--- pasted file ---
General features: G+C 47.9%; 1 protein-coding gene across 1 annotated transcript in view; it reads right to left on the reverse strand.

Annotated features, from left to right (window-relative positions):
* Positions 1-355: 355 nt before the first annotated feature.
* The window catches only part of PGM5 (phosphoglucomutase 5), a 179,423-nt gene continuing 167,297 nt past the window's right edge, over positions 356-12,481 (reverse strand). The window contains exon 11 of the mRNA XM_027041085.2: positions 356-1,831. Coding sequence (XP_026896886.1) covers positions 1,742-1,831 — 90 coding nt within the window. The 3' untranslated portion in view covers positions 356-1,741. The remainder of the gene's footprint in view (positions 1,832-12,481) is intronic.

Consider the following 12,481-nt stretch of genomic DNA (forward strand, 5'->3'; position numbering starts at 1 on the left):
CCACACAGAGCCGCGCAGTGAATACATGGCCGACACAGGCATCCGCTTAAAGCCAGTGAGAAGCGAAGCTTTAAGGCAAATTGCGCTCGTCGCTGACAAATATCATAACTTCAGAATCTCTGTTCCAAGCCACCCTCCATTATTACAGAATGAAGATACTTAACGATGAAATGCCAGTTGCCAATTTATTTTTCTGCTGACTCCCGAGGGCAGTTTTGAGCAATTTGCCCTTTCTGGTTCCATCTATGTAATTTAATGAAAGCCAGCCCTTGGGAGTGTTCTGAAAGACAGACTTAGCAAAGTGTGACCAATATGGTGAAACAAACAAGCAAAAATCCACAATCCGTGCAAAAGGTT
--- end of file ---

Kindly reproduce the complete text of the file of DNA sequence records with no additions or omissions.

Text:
General features: G+C 47.9%; 1 protein-coding gene across 1 annotated transcript in view; it reads right to left on the reverse strand.

Annotated features, from left to right (window-relative positions):
* Positions 1-355: 355 nt before the first annotated feature.
* The window catches only part of PGM5 (phosphoglucomutase 5), a 179,423-nt gene continuing 167,297 nt past the window's right edge, over positions 356-12,481 (reverse strand). The window contains exon 11 of the mRNA XM_027041085.2: positions 356-1,831. Coding sequence (XP_026896886.1) covers positions 1,742-1,831 — 90 coding nt within the window. The 3' untranslated portion in view covers positions 356-1,741. The remainder of the gene's footprint in view (positions 1,832-12,481) is intronic.

Consider the following 12,481-nt stretch of genomic DNA (forward strand, 5'->3'; position numbering starts at 1 on the left):
CCACACAGAGCCGCGCAGTGAATACATGGCCGACACAGGCATCCGCTTAAAGCCAGTGAGAAGCGAAGCTTTAAGGCAAATTGCGCTCGTCGCTGACAAATATCATAACTTCAGAATCTCTGTTCCAAGCCACCCTCCATTATTACAGAATGAAGATACTTAACGATGAAATGCCAGTTGCCAATTTATTTTTCTGCTGACTCCCGAGGGCAGTTTTGAGCAATTTGCCCTTTCTGGTTCCATCTATGTAATTTAATGAAAGCCAGCCCTTGGGAGTGTTCTGAAAGACAGACTTAGCAAAGTGTGACCAATATGGTGAAACAAACAAGCAAAAATCCACAATCCGTGCAAAAGGTT